(when (<= x n*)
                          body ...
                          (loop (+ x d*))))])
        (loop m*)))]
    ;; list
    [(for x in l do body ...)
    (for-each (lambda (x) body ...) l)]))

(for i in (list 1 2 3 4) do (printf "i = ~s\n" i))

(for i in (list 1 2 3 4) do
  (for i = 0 to i do (printf "i = ~s  " i))
  (newline))

Yet Another: List Comprehension

At this point it’s clear that macros are a powerful language feature that makes it relatively easy to implement new features, making it a language that is easy to use as a tool for quick experimentation with new language features. As an example of a practical feature rather than a toy, let’s see how we can implement Python’s list comprehenions. These are expressions that conveniently combine map, filter, and nested uses of both.

First, a simple implementation that uses only the map feature:

(define-syntax list-of
  (syntax-rules (for in)
    [(list-of EXPR for ID in LIST)
    (map (lambda (ID) EXPR)
          LIST)]))

(list-of (* x x) for x in (range 10))

It is a good exercise to see how everything that we’ve seen above plays a role here. For example, how we get the ID to be bound in EXPR.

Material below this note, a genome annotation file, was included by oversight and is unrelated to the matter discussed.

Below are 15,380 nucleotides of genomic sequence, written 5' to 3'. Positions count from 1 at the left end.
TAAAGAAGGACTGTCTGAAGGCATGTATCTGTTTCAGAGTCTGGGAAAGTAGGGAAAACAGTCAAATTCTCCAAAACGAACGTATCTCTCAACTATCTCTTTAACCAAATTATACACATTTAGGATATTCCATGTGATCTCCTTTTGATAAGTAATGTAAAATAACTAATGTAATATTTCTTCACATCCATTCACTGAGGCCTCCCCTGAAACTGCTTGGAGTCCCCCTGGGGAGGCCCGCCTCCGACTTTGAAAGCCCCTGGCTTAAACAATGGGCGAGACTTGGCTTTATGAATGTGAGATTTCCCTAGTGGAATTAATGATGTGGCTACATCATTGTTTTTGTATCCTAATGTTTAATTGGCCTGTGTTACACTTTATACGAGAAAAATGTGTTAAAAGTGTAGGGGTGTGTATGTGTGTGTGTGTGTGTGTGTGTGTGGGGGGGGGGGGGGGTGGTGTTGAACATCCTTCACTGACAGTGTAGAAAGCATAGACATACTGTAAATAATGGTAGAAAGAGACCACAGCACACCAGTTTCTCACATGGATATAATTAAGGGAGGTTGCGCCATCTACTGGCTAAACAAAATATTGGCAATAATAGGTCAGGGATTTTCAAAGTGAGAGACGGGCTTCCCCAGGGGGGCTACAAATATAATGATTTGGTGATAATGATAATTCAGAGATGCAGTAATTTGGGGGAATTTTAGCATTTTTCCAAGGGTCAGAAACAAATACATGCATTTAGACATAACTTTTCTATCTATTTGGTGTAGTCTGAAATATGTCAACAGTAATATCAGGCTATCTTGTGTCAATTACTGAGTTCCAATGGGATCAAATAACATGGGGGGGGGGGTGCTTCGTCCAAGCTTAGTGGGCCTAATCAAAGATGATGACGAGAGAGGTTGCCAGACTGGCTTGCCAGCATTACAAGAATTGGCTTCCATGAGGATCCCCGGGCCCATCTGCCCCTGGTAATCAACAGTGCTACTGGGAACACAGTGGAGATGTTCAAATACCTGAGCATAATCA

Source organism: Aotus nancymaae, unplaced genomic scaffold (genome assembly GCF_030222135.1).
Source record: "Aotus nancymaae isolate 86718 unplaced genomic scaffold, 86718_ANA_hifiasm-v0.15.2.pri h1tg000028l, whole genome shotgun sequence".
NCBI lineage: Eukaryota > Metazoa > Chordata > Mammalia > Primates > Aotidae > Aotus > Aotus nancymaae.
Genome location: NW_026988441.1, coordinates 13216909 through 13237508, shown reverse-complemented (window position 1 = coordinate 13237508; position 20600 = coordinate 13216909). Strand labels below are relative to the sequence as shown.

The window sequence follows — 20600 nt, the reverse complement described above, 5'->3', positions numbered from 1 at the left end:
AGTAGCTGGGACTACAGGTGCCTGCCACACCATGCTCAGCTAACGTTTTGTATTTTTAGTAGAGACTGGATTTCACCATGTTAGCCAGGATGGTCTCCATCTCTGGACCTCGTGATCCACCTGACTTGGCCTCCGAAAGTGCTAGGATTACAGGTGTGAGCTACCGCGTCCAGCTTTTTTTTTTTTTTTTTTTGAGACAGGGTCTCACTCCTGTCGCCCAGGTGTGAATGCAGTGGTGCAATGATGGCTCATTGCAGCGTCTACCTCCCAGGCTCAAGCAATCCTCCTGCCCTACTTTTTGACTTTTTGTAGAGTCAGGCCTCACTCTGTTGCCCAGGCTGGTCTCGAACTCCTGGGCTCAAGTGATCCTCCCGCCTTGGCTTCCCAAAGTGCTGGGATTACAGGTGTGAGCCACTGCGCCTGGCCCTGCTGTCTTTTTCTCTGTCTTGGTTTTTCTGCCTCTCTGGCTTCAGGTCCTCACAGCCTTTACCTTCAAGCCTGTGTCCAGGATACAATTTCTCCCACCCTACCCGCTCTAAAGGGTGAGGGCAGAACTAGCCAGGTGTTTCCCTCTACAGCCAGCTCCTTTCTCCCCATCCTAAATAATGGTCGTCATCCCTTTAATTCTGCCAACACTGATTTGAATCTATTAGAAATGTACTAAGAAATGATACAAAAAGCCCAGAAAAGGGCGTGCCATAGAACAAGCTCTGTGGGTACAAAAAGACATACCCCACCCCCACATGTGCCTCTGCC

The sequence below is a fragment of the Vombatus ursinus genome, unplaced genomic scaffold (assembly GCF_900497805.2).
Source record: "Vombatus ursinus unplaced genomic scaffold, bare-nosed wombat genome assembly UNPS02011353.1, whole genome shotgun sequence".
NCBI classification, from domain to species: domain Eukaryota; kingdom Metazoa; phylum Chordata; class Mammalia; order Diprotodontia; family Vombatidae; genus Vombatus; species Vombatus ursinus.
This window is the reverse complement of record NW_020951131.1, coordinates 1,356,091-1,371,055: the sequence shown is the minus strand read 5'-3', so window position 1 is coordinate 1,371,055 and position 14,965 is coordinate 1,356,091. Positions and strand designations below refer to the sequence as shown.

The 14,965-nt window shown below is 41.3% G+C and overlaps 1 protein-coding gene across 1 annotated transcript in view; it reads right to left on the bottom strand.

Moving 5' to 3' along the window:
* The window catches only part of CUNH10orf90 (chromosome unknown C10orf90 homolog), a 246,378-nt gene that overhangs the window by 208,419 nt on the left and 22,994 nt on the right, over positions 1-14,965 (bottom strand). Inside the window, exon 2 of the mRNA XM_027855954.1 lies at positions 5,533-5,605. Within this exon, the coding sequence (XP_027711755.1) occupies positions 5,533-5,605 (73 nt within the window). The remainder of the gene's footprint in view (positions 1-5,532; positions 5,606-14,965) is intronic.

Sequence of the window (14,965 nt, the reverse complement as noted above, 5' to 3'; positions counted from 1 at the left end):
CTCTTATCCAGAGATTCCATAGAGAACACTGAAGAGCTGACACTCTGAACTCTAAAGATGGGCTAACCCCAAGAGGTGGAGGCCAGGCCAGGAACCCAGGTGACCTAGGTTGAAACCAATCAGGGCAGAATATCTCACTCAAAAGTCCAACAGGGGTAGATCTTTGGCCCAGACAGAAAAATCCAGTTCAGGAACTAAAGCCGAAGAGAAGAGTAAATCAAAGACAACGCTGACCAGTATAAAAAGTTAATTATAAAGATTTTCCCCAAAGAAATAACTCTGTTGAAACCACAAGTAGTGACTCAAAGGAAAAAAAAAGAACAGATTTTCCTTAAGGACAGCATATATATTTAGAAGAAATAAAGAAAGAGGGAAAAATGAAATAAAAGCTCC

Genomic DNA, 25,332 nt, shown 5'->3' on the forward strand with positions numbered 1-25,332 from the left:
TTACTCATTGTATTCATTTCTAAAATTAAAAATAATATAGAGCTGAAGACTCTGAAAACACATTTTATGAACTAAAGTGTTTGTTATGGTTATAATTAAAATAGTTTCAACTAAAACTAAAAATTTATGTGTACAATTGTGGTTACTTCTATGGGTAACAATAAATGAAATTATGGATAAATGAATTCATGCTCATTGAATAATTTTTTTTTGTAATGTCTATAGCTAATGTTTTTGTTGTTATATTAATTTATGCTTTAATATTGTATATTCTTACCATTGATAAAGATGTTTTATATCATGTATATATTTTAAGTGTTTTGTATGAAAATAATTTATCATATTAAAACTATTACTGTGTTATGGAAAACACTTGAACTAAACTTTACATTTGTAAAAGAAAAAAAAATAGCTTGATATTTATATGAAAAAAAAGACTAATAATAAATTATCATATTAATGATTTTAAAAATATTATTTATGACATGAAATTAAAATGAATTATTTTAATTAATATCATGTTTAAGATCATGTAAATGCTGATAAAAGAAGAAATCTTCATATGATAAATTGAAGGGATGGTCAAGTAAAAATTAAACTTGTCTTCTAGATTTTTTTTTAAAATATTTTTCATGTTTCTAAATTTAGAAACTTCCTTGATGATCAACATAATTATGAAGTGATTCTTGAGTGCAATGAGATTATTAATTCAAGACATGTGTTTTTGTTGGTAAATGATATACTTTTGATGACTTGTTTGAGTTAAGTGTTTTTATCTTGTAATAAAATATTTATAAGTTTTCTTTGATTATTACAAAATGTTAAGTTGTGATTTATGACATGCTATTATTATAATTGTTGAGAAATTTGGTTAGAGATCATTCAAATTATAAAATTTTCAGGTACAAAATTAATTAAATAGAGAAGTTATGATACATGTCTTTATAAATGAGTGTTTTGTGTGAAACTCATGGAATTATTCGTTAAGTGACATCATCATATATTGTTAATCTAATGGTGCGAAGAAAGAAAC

Next, add a condition expression with an if keyword, and implemented using a filter:

(define-syntax list-of
  (syntax-rules (for in if)
    [(list-of EXPR for ID in LIST if COND)
    (map (lambda (ID) EXPR)
          (filter (lambda (ID) COND) LIST))]
    [(list-of EXPR for ID in LIST)
    (list-of EXPR for ID in LIST if #t)]))

(list-of (* x x) for x in (range 10) if (odd? x))

Again, go over it and see how the binding structure makes the identifier available in both expressions. Note that since we’re just playing around we’re not paying too much attention to performance etc. (For example, if we cared, we could have implemented the if-less case by not using filter at all, or we could implement a filter that accepts #t as a predicate and in that case just returns the list, or even implementing it as a macro that identifies a (lambda (_) #t) pattern and expands to just the list (a bad idea in general).)